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We use wiring diagrams in a lot of diagnostics, but when we're not careful, they can on occasion lead us in making decisions who are not accurate, resulted in wasted diagnostic time, unnecessary parts costs to the replacing parts aren't defective, or even missing a simple repair.
Today, the wiring diagram needed to support a particular repair procedure is included within it or a web link is supplied to the suitable SYSTEM WIRING DIAGRAM article. As an example, the wiring diagram for the Ford EEC-IV system may very well be built into ENGINE PERFORMANCE and WIRING DIAGRAMS articles for Ford Motor Co. The wiring diagram to get a cruise control system may be found in ACCESSORIES & EQUIPMENT section for the particular vehicle manufacturer, plus the wiring diagram for the anti-lock brake system may be built into BRAKES and WIRING DIAGRAMS for the unique manufacturer.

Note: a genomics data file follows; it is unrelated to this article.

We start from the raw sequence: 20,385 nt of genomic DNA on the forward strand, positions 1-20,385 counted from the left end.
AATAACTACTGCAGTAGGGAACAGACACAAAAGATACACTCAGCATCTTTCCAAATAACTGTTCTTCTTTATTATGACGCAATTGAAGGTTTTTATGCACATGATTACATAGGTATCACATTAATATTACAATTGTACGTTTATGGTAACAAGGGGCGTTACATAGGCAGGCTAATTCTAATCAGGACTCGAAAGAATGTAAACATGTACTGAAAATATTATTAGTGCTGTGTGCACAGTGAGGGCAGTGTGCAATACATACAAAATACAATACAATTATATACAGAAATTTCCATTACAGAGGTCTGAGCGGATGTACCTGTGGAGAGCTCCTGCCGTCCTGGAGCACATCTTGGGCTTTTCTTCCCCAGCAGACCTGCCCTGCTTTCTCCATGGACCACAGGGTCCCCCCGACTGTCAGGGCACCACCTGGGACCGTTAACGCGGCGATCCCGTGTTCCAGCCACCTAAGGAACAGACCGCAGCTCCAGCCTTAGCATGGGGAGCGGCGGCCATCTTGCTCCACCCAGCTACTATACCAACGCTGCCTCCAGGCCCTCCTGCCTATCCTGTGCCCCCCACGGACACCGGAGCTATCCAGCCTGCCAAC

Around my recent multi-part series on automotive electrical systems (which included primers on how electricity works and how to train on a multimeter), I gave this short troubleshooting example wherein I used a multimeter to make sure that voltage was present. In case your device—say, an electric powered motor—isn't working, first determine whether voltage is reaching it if the switch that powers the system is turned on. If voltage is present at the device's positive terminal, test for continuity between the wire to the device's negative terminal and ground (first one's body of the auto, therefore the negative battery terminal). When it passes those tests, conduct a voltage drop test to pay attention to a higher resistance failure. If the voltage drop test shows no worries, the set up is toast.